Almost 8 in 10 Canadians over the age of 55 believe they can’t rely on registered savings and pension plans alone to support a comfortable retirement.
Roughly half say that home equity is a vital part of retirement planning, yet many don’t want to downsize from their current home, according to an Ipsos survey commissioned by HomeEquity Bank.
For those unwilling to sell their home to access that liquidity, that leaves reverse mortgages and potentially home equity lines of credit as the most likely sources of equity take-out during retirement.
That’s why HomeEquity Bank, one of two providers of reverse mortgages in Canada, has launched a new national campaign to raise awareness that older Canadians don’t necessarily want to sell and downsize their home, despite 76% of them saying their demographic feels pressure to do so.
“Downsizing isn’t as attractive as it used to be,” said HomeEquity Bank President and CEO Steven Ranson. “Given the amount of risk associated with moving and finding another suitable home, more than a quarter of older homeowners are considering accessing the equity in their homes instead of selling to help fund their retirements.”
A survey from the National Institute on Aging reported similar findings, with nine out of 10 Canadians saying they want to stay in their homes as long as possible in their golden years.
The Retirement Income Gap
Looking at the average base income Canadian seniors can expect in retirement, it’s easy to see why a growing number are open to tapping into their home equity as a supplement.
Seniors derive income in retirement through three primary sources. Those are:
- Canadian Pension Plan (CPP): The average amount for a 65-year old as of January 2021 was $736.58.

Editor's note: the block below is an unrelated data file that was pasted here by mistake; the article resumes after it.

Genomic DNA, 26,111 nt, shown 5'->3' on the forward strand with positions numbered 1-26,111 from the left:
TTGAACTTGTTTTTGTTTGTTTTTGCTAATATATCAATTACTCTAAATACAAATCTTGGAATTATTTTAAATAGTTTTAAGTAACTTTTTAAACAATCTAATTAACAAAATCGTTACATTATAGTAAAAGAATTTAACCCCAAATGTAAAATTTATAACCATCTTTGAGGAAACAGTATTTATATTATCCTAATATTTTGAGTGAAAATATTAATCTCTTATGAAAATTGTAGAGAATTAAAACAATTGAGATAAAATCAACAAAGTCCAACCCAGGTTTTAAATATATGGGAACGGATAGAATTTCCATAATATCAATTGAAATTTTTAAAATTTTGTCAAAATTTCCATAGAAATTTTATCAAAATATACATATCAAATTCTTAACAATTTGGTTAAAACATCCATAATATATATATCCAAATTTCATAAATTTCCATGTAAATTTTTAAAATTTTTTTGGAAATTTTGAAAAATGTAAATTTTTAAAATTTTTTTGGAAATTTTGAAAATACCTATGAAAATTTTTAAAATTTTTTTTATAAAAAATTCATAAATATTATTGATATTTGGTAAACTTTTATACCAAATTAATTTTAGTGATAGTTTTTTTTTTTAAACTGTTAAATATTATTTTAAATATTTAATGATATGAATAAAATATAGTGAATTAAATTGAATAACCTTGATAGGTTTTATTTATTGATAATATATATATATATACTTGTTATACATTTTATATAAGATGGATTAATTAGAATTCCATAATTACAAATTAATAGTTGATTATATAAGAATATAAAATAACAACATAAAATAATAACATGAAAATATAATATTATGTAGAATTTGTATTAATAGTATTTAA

- Old Age Security (OAS): The average amount reported by the Government of Canada was $618.45.
- Retirement Savings Withdrawals (RRSP): A BMO study found that the average RRSP balance for Baby Boomers (those 57 to 75 years old) was $178,664.
All told, the above works out to roughly $2,100 per month in retirement income.
Reverse Mortgages Continue to See Strong Growth
Rapidly rising home values have been a boon to seniors who are considering a reverse mortgage, which in turn has helped fuel reverse mortgage growth.
In 2020, Canadian seniors added $408 million in new reverse mortgage debt, bringing the total reverse mortgage debt outstanding to $4.42 billion, according to data from the Office of the Superintendent of Financial Institutions.
That’s up 12.5% from the year before and a whopping 367% jump from $898.5 million in 2011.
Equitable Bank, the other reverse mortgage provider in Canada, reported volume growth in Q1 2021 of +44% from the previous quarter and +241% year-over-year.
“Demand for the Bank’s reverse mortgage products accelerated due to low interest rates, record property values and a strong preference for aging in place and is expected to further increase as the Canadian market is under-served compared to international benchmarks…,” the company said in its earnings release.
Almost 8 in 10 Canadians over the age of 55 believe they can’t rely on registered savings and pension plans alone to support a comfortable retirement. Roughly half say that home equity is a vital part of retirement planning, yet many don’t want to downsize from their current home, according to an Ipsos survey commissioned by HomeEquity Bank. For those unwilling to sell their home to access that liquidity, that leaves reverse mortgages and potentially home equity lines of credit.